>The future shouldn't be nuclear when there are other safer and greener >options.

    There aren't any alternative to gas, coal and nuclear for the bulk of electricity generation. Electricity has to be produced on demand and can't be stored. You can't use solar or wind to produce the bulk of electricity as they can't be simply switched on when you need power. If there's no wind there's no power.

  • rate this

    Comment number 102.

    More Uranium 238 and we will all be glowing in the dark !

  • rate this

    Comment number 101.

    Instead of completely getting rid of Nuclear power, I guess it would not be a bad idea if we use this powerful energy wisely and safely. Relying too much on traditional energy increases the damage to our environment and it's unsustainable. Some renewable energys like wind energy or tide energy is not powerful enough to guarentee the needs of our basic consumption of power. It relies on Nuclear

  • rate this

    Comment number 100.

    And all the while no one reports in the mainstream news about the radiation levels in the Western US states, which people are measuring and reporting themselves. And no one mentions the extreme risks still posed by Fukushima either, the site is at near collapse, and the clean up barely started.
    Maybe this will force people to consider how we use energy, and it's about time. We consume too much.

  • rate this

    Comment number 99.

    We need to get our energy from somewhere, or live short, medieval lives. It seems to me that anyone who wants to turn off fission plants needs to decide how the lights stay on when fossil fuels run out. This comes down to arithmetic, and luckily for us, there is a free handy guide at - do your own sums and choose an answer that adds up. Fission simply generates lots of energy.

  • rate this

    Comment number 98.

    No nuclear, should have this world wide, harness the tides & start using AIR combustive Engines where possable

  • Comment number 97.

    This comment was removed because the moderators found it broke the house rules. Explain.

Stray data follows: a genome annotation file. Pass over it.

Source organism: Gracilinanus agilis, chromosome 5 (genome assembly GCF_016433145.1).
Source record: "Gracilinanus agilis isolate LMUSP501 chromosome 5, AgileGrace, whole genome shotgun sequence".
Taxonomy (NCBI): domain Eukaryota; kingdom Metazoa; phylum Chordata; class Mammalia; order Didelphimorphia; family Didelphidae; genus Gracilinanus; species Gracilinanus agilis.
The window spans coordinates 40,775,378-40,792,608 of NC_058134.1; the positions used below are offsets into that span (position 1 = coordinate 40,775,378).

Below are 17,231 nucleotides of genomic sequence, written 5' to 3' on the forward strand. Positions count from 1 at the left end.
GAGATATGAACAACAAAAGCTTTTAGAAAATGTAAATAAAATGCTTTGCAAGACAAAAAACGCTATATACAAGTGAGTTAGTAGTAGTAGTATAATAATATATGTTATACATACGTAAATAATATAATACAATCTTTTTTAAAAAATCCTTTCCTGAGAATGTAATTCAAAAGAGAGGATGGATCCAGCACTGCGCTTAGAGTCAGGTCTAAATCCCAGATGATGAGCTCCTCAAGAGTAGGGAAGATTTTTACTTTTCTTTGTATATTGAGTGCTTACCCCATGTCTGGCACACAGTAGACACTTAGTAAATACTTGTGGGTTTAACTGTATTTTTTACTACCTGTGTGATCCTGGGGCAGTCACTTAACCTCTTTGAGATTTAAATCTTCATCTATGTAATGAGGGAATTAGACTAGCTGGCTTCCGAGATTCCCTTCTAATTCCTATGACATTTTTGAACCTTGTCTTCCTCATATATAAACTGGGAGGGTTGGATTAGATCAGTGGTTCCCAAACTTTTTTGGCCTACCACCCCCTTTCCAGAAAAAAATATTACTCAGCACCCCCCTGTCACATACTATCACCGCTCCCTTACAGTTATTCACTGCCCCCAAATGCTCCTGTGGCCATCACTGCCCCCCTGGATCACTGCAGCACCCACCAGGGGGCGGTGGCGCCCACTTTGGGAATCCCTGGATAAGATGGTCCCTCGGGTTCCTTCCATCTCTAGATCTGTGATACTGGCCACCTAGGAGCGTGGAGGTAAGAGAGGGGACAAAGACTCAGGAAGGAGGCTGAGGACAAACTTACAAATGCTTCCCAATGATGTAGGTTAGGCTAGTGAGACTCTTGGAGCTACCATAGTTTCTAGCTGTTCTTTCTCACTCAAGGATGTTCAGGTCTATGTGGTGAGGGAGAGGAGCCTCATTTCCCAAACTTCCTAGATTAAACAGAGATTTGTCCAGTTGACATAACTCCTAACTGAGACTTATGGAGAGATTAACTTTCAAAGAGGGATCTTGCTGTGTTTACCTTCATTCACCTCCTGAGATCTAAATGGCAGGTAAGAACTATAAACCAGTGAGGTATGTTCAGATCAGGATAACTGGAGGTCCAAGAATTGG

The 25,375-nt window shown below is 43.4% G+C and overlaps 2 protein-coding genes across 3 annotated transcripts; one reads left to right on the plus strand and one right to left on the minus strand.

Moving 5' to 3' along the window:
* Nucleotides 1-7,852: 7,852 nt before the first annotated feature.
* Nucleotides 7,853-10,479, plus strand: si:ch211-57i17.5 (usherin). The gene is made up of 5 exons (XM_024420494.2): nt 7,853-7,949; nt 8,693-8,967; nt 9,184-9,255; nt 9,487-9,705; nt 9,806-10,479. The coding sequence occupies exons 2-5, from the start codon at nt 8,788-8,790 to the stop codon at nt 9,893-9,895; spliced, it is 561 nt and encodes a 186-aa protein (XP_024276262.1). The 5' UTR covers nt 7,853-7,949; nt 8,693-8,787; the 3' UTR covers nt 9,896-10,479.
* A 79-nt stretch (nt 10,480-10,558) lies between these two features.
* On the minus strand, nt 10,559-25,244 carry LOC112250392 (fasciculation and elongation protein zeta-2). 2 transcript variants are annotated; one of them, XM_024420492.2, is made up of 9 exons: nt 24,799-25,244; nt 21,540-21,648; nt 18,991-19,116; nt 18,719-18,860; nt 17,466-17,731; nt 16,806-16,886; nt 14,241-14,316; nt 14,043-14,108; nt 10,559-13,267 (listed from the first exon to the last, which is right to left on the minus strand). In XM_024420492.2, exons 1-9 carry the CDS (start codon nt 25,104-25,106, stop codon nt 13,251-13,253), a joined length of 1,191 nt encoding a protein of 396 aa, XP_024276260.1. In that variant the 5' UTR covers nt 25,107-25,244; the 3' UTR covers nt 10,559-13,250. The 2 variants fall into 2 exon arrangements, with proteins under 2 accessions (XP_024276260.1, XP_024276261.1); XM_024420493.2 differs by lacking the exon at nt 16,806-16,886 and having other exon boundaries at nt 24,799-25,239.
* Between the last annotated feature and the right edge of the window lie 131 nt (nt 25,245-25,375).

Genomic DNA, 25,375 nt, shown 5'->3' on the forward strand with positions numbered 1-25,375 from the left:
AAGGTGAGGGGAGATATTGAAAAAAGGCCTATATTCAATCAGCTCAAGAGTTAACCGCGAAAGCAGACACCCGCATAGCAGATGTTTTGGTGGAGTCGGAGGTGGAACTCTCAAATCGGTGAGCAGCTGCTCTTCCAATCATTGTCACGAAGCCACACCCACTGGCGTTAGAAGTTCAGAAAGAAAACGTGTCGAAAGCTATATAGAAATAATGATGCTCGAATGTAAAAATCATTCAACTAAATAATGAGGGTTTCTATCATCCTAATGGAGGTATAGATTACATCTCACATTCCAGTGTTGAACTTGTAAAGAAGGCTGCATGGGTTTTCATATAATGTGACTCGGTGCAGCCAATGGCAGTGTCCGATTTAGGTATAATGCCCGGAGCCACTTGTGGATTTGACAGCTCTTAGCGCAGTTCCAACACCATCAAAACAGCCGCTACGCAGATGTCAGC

• rate this

    Comment number 96.

    @87 I've grandchildren but I don't call it short-sighted to prefer to not live under a black cloud of DOOM. Some may consider it naïve, but I can acknowledge the risks without having to spend my life quaking in my boots. I worry far more about wars leading to fuel shortages than I do about being irradiated.
    Yes, the world is wonderful, but it will not always be as it is now. It's called geology.

  • rate this

    Comment number 95.

    82 pancha chandra

    Its an interesting argument but miss placed

    The system we live within needs more & more energy but are people demanding it. We seem to have the intelligence to create a less energy dependant "economy" but R lead into 1 which demands more

    The UKs 1930s national grid is V V waste full & was built to encourage debt/ the consumption of elec cookers etc NOT the other way around

  • rate this

    Comment number 94.

    Fear of nuclear power is unfounded. Per kWh power generated, even solar power has more deaths/injuries (from falling presumably) than nuclear power. What people don't realize is 1) Newer nuclear power plant designs are incapable of melt down, current nuclear stations just need to be replaced and safety issue is out of window. 2) Coal fired plants emit more radiation DIRECTLY to the environment

  • rate this

    Comment number 93.

    The earthquake and tsunami caused the deaths of 20 000+ and pretty much wiped out Japans east coast. Too date the deaths caused from a release of radiation from fukushima equal zero.
    In the UK around 3000 people die a year on the roads. 3000 a year. Just in the UK. Across the world, 100 000+ annually.

    The publics perception of risk is fatally flawed, and could doom us all.

  • rate this

    Comment number 92.

    Perpetual Sigh Nuclear does not take more energy than it creates. I hope you are being misled and not deliberately misleading others. Open your ears and hear the wails of protest about wind power. You'll soon give up your sandals and tree hugging. We need a sensible blend of all energy provision or a determination to use less. Its time protest groups stopped being obstructive and contributed.

  • rate this

    Comment number 91.

    Fabulous news from both Japan and Germany. If a wind farm is a problem it can be taken down. If a nuclear power station is a problem, the toxic waste exists for centuries. People that support nuclear power simply don’t understand the dangers. They are prime targets for terrorist attacks.

  • rate this

    Comment number 90.

    If it isn't safe, don't use it, not that difficult to work out is it? About time nuclear was discontinued globally. By scaling down the amount of power we need, and locally producing as much as possible (wind turbines and solar on each house, passive heating, intelligent architecture) We will get there eventually. When people finally start thinking a bit long term.

  • rate this

    Comment number 89.

    @86 - 'nuclear power uses more energy to create than it produces'.

    No it doesn't. The refining and processing stages are energy intensive, but the energy content of the refined product is way more than the fuel preparation cost. Even when you lump in the cost of development and decommissioning of plant, you're still way in credit in terms of generated energy vs embedded energy.